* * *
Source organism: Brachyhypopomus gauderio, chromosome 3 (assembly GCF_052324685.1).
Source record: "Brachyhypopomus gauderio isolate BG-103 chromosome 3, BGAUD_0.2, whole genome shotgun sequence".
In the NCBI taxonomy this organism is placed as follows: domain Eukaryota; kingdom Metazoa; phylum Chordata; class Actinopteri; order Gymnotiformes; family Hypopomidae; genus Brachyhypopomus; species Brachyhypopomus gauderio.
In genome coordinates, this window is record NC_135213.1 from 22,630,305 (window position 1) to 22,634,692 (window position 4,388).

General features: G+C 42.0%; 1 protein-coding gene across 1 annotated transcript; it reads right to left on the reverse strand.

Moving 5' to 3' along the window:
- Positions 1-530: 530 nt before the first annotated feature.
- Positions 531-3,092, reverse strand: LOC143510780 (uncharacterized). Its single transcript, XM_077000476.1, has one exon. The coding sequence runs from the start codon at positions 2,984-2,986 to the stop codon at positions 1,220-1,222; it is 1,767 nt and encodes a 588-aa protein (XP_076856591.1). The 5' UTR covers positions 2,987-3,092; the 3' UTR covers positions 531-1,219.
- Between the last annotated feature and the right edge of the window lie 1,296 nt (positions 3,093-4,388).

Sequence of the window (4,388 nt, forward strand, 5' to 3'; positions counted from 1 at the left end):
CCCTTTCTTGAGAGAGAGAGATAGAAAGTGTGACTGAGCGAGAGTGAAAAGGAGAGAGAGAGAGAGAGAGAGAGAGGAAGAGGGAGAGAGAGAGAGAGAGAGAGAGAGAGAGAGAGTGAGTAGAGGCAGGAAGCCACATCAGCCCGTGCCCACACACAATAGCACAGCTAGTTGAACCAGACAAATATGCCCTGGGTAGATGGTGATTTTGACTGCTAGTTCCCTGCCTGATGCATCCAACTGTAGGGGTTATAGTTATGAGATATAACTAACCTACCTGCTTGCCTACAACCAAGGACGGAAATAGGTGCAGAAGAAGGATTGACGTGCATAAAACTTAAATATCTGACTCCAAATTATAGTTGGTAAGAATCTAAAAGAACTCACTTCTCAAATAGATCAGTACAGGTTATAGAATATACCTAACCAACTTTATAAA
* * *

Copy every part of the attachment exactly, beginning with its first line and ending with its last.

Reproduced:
Source organism: Brachyhypopomus gauderio, chromosome 3 (assembly GCF_052324685.1).
Source record: "Brachyhypopomus gauderio isolate BG-103 chromosome 3, BGAUD_0.2, whole genome shotgun sequence".
In the NCBI taxonomy this organism is placed as follows: domain Eukaryota; kingdom Metazoa; phylum Chordata; class Actinopteri; order Gymnotiformes; family Hypopomidae; genus Brachyhypopomus; species Brachyhypopomus gauderio.
In genome coordinates, this window is record NC_135213.1 from 22,630,305 (window position 1) to 22,634,692 (window position 4,388).

General features: G+C 42.0%; 1 protein-coding gene across 1 annotated transcript; it reads right to left on the reverse strand.

Moving 5' to 3' along the window:
- Positions 1-530: 530 nt before the first annotated feature.
- Positions 531-3,092, reverse strand: LOC143510780 (uncharacterized). Its single transcript, XM_077000476.1, has one exon. The coding sequence runs from the start codon at positions 2,984-2,986 to the stop codon at positions 1,220-1,222; it is 1,767 nt and encodes a 588-aa protein (XP_076856591.1). The 5' UTR covers positions 2,987-3,092; the 3' UTR covers positions 531-1,219.
- Between the last annotated feature and the right edge of the window lie 1,296 nt (positions 3,093-4,388).

Sequence of the window (4,388 nt, forward strand, 5' to 3'; positions counted from 1 at the left end):
CCCTTTCTTGAGAGAGAGAGATAGAAAGTGTGACTGAGCGAGAGTGAAAAGGAGAGAGAGAGAGAGAGAGAGAGAGGAAGAGGGAGAGAGAGAGAGAGAGAGAGAGAGAGAGAGAGTGAGTAGAGGCAGGAAGCCACATCAGCCCGTGCCCACACACAATAGCACAGCTAGTTGAACCAGACAAATATGCCCTGGGTAGATGGTGATTTTGACTGCTAGTTCCCTGCCTGATGCATCCAACTGTAGGGGTTATAGTTATGAGATATAACTAACCTACCTGCTTGCCTACAACCAAGGACGGAAATAGGTGCAGAAGAAGGATTGACGTGCATAAAACTTAAATATCTGACTCCAAATTATAGTTGGTAAGAATCTAAAAGAACTCACTTCTCAAATAGATCAGTACAGGTTATAGAATATACCTAACCAACTTTATAAA